A public utility agency has finalized a proposal to buy Aloha Utilities and its smelly, black water problems in southwest Pasco County for $90.5-million.
The Florida Governmental Utility Authority, which Pasco County joined this spring so it could purchase private water and sewer providers, could take over service to Aloha's 25,000 customers in December, if the deal is approved.
The deal would pave the way for Pasco County Utilities to eventually take the reins of Aloha, one of the largest private utilities in the county.
The County Commission will take up the sale Oct. 7, and the agency's board is scheduled to meet about it a day later in New Port Richey.
To various degrees, customers would still pay higher rates. But members of the Committee for Better Water Now — customers who pressed for more changes — issued a statement calling the deal "the best thing to happen for Aloha customers in the more than 15 years that we have been battling Aloha regarding its unsatisfactory service."
As part of the deal, the agency would pump $14-million into improving the water service for Aloha customers. The agency would tap into Pasco's utility lines in four places to bring in county water, and would reduce or stop using two Aloha wells blamed for the foul water.
Aloha's previous plans for the "anion exchange" treatment system would be scrapped.
"We realized there will be better ways to improve the water quality," said Brian Armstrong, the agency's lead negotiator.
Price not set yet
One big question, however, will be the purchase price, which is $20-million to $30-million above a previous county estimate of Aloha's worth. One of Pasco's guiding principles when it joined the agency was to not raise rates to support purchase prices. But county commissioners said they were optimistic about the deal.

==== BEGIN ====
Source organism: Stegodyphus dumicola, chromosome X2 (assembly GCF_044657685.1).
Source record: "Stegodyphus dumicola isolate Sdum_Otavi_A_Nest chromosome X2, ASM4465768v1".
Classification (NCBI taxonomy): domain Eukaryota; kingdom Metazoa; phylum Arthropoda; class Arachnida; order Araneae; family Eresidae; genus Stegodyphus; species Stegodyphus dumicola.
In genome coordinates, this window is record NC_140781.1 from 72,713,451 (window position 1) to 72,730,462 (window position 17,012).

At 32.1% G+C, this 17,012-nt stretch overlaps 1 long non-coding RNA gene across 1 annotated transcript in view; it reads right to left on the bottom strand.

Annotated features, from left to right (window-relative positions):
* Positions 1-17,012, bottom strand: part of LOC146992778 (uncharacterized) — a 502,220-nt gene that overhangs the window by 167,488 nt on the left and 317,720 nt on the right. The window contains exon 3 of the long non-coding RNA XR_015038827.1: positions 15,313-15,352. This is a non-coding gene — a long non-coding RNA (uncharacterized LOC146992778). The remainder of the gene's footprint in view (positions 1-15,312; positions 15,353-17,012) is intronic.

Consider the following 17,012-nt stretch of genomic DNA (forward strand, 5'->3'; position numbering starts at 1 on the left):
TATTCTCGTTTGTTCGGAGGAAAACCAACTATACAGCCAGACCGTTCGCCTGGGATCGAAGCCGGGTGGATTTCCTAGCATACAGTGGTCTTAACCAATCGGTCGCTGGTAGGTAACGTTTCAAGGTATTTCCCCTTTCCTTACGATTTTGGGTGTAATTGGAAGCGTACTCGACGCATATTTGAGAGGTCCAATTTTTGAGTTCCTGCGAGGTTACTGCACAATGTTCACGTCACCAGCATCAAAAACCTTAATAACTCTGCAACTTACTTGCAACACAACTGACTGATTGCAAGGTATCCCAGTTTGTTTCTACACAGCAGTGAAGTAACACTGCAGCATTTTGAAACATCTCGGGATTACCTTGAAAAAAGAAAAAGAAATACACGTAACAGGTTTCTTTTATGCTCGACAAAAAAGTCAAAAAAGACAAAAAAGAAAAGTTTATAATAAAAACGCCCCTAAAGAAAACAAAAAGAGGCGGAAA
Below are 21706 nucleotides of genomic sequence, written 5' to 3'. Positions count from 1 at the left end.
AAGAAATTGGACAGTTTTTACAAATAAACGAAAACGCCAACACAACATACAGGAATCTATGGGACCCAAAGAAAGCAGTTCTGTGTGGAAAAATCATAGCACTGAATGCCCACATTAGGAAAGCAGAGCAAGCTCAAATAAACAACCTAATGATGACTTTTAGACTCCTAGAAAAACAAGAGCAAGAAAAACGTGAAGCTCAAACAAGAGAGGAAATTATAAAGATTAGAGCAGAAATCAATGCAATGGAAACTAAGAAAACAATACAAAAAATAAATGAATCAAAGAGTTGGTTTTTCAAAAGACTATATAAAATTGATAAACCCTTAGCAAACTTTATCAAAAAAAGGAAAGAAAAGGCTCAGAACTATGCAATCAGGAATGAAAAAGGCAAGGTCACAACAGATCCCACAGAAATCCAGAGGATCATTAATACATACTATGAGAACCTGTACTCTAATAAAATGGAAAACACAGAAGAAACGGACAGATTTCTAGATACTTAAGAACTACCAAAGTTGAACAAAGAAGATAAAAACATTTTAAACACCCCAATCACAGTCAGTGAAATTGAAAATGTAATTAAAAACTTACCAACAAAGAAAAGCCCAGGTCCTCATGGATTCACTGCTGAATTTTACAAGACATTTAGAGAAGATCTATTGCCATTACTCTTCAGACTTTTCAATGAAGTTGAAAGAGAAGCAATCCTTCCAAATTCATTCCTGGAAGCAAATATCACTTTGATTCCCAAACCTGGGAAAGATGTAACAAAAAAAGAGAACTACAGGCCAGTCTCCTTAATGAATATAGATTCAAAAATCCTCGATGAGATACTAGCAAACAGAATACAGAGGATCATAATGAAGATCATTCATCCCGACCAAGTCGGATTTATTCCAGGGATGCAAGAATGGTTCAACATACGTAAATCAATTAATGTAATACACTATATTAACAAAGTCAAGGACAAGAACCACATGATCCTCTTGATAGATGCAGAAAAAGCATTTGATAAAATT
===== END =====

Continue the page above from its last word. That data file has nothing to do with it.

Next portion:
The upshot for customers critical of Aloha is new management, and a new plan to improve water quality. Aloha has been dogged by state sanctions for years, and faces a state order for major improvements that customers — notably state Sen. Mike Fasano, R-New Port Richey — say have been unfairly delayed.
"I'm pleased that in some way, some form, some fashion, there's going to be accountability," Fasano said. "That's what needs to happen. Right now, we have a utility company that's accountable to no one."
Under this deal, Pasco eventually could add Aloha to its own utility system without immediately paying the purchase price. The Florida Governmental Utility Authority would buy Aloha using a 30-year bond, covered by utility payments from customers. If Pasco takes over Aloha, it would simply be responsible for any unpaid debts.
Armstrong said a recently approved rate increase that nearly doubled the typical Aloha customer's bill to nearly $30 will go ahead. But another big rate increase proposed by Aloha will be reduced.
Customers in the Seven Springs area, the largest group, will face another 27 percent rate hike, he said. Customers in Aloha Gardens will face 5 percent increases.
It's unlikely Aloha's senior managers will keep their jobs, but field staff can stay, pending interviews, Armstrong said.
Steve Watford, Aloha's president, did not return a call Monday seeking comment.
While several county commissioners lauded the concept of the purchase, they said they were still waiting for answers on some questions, including the purchase price.
After a round of talks, the county also seeks specifics about whether the rates will fully pay for bonding, and how to square higher rates for Aloha customers than Pasco charges county utility customers.
County Commissioner Ann Hildebrand said she is excited about the proposal.
"I think that it's going to be very good news for the Aloha customers," she said. The alternative "is that they keep the status quo, which is not a good deal for them."
David DeCamp can be reached at firstname.lastname@example.org or toll-free at 1-800-333-7505, ext. 6232.